Wow. Wow. Sometimes the little things are the big things. In my joy at seeing the improvement in an evening that this sort of gift can create–a simple thing, but a big one for quality of life–I smiled. Then I settled in with joy and peace of my own, and sent a quick mental blessing around the circle to my fellow congregants, to the cheery light of the lamp in the corner, to the work that we had done together that day, and up to those faded acoustical tiles on the ceiling. I snuggled into my chair, blanketed in the abundance of a community of here and now, and engaged in the work of our final evening together.
And later, much later, and then again this morning, I thought about the ways that this community provides sustenance for my body as well as nourishment for my soul. I think about the big things a lot, but I tend to gloss over the abundance–and the importance–of the little ones. So, thinking about the last few weeks, I made a list:
My church community has given me . . .
* a cheering section
* a hot meal cooked with love
* encouragement to grow
* a hug, a smile, a knowing wink
* listening–casual listening, deep listening, and the sort of listening (risky, across the lines of our own hearts) that for me mediates God as closely as anything I’ve ever found
* opportunities to be a listener myself, and to learn to do it better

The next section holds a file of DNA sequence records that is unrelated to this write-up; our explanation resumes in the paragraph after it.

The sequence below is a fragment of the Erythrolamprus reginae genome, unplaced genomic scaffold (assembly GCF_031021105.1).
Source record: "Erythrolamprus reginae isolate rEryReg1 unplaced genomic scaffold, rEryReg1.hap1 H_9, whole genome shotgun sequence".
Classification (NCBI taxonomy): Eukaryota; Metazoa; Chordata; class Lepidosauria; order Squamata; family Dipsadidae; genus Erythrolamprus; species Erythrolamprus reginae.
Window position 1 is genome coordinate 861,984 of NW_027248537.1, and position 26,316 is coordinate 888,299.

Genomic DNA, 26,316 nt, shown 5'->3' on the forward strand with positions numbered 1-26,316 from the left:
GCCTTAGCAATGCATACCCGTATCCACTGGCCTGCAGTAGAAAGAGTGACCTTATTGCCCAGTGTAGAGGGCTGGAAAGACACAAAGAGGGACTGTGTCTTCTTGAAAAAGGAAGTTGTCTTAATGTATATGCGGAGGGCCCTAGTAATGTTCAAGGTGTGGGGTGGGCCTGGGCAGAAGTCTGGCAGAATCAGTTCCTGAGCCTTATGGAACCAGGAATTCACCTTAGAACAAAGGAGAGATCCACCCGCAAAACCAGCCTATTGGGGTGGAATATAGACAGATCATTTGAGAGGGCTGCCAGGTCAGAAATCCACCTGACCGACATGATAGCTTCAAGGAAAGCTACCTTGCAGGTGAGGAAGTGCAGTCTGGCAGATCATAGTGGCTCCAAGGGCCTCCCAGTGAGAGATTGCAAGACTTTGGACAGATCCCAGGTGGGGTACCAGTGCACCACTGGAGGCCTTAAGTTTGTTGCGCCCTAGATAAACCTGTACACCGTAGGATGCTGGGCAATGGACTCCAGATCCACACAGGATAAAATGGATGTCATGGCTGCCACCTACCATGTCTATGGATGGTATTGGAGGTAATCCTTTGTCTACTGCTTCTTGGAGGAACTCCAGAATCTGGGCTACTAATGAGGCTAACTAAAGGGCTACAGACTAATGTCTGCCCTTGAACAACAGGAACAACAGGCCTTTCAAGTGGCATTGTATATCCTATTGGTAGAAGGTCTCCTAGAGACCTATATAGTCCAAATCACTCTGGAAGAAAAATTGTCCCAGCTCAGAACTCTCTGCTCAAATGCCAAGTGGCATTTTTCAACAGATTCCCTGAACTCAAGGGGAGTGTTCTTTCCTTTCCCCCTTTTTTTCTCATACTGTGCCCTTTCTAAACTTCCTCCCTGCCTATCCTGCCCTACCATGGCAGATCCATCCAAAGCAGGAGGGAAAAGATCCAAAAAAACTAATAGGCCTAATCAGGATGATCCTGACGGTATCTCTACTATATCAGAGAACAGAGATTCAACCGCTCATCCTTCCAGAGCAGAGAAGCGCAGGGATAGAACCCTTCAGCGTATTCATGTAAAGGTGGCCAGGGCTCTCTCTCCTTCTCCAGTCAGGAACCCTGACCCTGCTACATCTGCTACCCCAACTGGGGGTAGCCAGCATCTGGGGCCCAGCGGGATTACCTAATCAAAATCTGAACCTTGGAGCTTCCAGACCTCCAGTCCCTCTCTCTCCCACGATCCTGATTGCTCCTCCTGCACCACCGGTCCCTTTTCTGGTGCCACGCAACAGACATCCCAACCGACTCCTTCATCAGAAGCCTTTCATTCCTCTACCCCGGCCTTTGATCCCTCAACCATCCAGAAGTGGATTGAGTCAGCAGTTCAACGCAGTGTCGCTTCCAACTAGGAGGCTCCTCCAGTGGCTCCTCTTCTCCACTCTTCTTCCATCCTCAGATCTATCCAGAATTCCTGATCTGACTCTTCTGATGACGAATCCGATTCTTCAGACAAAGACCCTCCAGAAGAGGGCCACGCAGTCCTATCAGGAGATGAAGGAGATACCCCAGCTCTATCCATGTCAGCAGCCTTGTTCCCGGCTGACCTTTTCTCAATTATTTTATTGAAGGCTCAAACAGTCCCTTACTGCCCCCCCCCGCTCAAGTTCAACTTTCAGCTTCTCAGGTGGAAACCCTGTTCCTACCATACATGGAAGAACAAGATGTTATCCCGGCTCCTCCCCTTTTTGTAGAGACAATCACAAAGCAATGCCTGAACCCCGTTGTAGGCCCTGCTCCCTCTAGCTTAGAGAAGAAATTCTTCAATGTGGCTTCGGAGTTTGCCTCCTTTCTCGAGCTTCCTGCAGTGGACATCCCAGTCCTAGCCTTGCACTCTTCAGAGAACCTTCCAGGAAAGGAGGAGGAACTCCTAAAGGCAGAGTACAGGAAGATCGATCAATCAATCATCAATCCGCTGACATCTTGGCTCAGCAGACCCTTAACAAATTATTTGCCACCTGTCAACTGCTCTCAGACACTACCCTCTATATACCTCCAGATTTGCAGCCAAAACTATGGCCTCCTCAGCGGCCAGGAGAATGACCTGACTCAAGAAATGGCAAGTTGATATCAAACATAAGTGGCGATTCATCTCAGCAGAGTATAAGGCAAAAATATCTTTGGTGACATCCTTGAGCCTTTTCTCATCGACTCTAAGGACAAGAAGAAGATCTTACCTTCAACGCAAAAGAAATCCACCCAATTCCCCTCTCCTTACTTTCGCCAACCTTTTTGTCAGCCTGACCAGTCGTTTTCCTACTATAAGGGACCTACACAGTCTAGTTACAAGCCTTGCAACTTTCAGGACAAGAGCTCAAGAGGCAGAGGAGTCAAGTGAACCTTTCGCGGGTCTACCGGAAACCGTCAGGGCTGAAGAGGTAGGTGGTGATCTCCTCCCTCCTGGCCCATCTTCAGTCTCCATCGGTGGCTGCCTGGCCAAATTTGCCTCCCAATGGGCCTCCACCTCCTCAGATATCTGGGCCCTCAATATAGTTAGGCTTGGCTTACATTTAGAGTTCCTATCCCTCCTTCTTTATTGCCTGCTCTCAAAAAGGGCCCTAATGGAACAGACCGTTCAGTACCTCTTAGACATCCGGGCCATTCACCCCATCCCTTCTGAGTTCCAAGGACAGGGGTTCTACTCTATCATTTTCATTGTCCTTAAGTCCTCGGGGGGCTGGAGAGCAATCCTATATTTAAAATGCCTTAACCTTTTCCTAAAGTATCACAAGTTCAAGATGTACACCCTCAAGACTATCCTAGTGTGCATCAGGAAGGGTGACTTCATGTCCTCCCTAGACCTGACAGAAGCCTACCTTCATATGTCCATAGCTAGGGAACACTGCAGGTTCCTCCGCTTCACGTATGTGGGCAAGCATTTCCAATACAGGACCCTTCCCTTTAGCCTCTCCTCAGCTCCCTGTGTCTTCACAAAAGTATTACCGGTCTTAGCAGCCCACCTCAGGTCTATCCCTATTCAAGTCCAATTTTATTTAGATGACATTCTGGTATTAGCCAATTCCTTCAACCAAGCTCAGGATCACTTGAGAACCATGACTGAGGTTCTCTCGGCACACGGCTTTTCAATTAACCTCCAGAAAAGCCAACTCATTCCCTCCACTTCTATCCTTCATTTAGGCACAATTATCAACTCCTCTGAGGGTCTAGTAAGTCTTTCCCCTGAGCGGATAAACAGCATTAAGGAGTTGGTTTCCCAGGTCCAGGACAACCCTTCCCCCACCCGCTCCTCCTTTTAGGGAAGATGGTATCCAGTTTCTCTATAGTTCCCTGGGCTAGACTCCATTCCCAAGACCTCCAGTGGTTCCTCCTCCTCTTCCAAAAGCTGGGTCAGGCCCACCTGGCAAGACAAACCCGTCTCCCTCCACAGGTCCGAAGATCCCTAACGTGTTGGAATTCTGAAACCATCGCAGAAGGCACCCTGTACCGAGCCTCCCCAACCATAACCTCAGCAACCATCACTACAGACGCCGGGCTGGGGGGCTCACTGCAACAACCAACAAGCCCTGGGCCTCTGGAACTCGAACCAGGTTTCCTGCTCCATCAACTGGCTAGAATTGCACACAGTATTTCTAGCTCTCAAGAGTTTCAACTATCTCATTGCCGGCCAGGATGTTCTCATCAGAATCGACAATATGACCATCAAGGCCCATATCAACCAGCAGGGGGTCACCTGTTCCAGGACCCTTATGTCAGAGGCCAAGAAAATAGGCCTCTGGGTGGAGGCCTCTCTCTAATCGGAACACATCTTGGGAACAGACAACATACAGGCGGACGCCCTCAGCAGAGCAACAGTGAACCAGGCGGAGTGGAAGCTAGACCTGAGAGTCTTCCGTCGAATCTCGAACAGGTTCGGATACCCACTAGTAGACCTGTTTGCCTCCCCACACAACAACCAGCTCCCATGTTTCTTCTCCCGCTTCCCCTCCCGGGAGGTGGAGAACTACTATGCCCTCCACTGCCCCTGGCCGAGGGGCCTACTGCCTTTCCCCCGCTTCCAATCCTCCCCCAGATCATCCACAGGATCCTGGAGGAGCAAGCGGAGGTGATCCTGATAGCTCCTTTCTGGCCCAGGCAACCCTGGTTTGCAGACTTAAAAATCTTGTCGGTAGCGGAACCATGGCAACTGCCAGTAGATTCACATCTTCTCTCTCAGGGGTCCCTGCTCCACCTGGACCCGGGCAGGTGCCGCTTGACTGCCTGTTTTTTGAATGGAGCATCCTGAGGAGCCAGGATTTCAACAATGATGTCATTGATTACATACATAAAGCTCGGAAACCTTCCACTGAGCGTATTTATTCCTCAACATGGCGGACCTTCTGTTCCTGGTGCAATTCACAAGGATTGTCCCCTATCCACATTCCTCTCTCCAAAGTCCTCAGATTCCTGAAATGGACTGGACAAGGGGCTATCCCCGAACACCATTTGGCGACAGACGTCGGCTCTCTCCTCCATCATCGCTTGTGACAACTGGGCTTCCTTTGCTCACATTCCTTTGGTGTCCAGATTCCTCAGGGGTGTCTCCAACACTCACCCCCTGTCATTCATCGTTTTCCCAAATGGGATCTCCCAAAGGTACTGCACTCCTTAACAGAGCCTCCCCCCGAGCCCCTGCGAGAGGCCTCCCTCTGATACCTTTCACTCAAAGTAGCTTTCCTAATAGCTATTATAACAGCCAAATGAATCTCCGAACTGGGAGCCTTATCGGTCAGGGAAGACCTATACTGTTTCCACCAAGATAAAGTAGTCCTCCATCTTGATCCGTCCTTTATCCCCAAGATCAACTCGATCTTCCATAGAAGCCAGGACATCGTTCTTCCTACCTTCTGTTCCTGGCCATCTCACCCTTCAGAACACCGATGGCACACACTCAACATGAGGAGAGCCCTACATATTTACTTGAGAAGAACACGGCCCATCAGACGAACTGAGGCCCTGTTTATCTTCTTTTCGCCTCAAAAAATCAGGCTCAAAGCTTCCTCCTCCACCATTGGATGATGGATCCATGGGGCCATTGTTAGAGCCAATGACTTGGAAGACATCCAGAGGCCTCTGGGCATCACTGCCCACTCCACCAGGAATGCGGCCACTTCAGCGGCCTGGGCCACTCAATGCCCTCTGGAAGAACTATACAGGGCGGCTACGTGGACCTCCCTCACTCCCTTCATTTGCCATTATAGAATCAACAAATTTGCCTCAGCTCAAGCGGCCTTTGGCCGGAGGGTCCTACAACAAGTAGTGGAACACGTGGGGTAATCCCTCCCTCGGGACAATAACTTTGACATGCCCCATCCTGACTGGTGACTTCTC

* space to do things that scare me–and as much of a safety net as you can have while still doing something that’s real
* an abundance of grace in my mistakes (see above)
* smiles, hugs, and genuine love for my children, even when they are acting exactly like themselves
* and yes, a hot beverage on a cold day. or many such beverages–this is probably my most-used feature of our kitchen. Friends, welcome to the Minstry of Tea.
What a place, right? What an unearned bounty . . . and what a difference it makes to my days and to my life. It makes the sort of difference, in fact, that encourages me to tromp downstairs week after week, and open myself to things I don’t necessarily want to hear. The accumulation of tiny loves and mundane comforts may be exactly what makes it feel safe to follow my feet even when my heart isn’t quite ready.
When we talk about finding a church home, connecting around spirituality is probably what we think of first . . . but is that ultimately why we decide to stay? Maybe the decision to join a congregation has something to do with experiencing comfort–and perhaps it’s not just the church part we should focus on, then, when we talk about growth, but on how we offer those who find us a piece of home. A home that is not the one we make ourselves and return to in the evenings, but the one from our dreams.
A warm glow.
A space at the table, prepared for you.
A beloved community, making beautiful a humble basement.
You are welcome here. Come in, and grow. But first: make yourself at home.